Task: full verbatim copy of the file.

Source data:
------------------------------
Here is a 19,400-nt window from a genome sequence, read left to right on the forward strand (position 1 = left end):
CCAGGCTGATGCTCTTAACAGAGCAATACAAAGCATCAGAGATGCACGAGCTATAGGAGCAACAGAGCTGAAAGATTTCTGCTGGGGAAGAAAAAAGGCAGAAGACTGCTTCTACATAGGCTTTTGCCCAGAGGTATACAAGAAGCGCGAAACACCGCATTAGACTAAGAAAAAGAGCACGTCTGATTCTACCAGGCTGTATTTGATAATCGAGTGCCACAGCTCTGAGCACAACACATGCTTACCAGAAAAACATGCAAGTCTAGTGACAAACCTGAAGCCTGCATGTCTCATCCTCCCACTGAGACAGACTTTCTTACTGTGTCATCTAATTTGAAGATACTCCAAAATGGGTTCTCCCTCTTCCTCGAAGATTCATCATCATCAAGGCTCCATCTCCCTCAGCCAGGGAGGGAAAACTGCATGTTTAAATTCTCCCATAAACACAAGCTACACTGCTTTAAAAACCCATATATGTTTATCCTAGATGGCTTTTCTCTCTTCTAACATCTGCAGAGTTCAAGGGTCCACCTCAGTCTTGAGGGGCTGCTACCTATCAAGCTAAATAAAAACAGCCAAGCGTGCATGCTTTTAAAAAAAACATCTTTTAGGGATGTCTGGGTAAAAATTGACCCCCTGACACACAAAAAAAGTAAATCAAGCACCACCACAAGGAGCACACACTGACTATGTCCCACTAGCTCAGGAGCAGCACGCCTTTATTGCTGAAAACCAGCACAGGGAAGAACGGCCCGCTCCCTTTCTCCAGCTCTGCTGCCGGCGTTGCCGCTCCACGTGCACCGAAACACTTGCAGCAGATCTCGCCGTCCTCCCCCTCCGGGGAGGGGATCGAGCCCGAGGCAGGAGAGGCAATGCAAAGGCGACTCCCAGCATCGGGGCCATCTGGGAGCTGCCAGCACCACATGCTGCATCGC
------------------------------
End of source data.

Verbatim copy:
Here is a 19,400-nt window from a genome sequence, read left to right on the forward strand (position 1 = left end):
CCAGGCTGATGCTCTTAACAGAGCAATACAAAGCATCAGAGATGCACGAGCTATAGGAGCAACAGAGCTGAAAGATTTCTGCTGGGGAAGAAAAAAGGCAGAAGACTGCTTCTACATAGGCTTTTGCCCAGAGGTATACAAGAAGCGCGAAACACCGCATTAGACTAAGAAAAAGAGCACGTCTGATTCTACCAGGCTGTATTTGATAATCGAGTGCCACAGCTCTGAGCACAACACATGCTTACCAGAAAAACATGCAAGTCTAGTGACAAACCTGAAGCCTGCATGTCTCATCCTCCCACTGAGACAGACTTTCTTACTGTGTCATCTAATTTGAAGATACTCCAAAATGGGTTCTCCCTCTTCCTCGAAGATTCATCATCATCAAGGCTCCATCTCCCTCAGCCAGGGAGGGAAAACTGCATGTTTAAATTCTCCCATAAACACAAGCTACACTGCTTTAAAAACCCATATATGTTTATCCTAGATGGCTTTTCTCTCTTCTAACATCTGCAGAGTTCAAGGGTCCACCTCAGTCTTGAGGGGCTGCTACCTATCAAGCTAAATAAAAACAGCCAAGCGTGCATGCTTTTAAAAAAAACATCTTTTAGGGATGTCTGGGTAAAAATTGACCCCCTGACACACAAAAAAAGTAAATCAAGCACCACCACAAGGAGCACACACTGACTATGTCCCACTAGCTCAGGAGCAGCACGCCTTTATTGCTGAAAACCAGCACAGGGAAGAACGGCCCGCTCCCTTTCTCCAGCTCTGCTGCCGGCGTTGCCGCTCCACGTGCACCGAAACACTTGCAGCAGATCTCGCCGTCCTCCCCCTCCGGGGAGGGGATCGAGCCCGAGGCAGGAGAGGCAATGCAAAGGCGACTCCCAGCATCGGGGCCATCTGGGAGCTGCCAGCACCACATGCTGCATCGC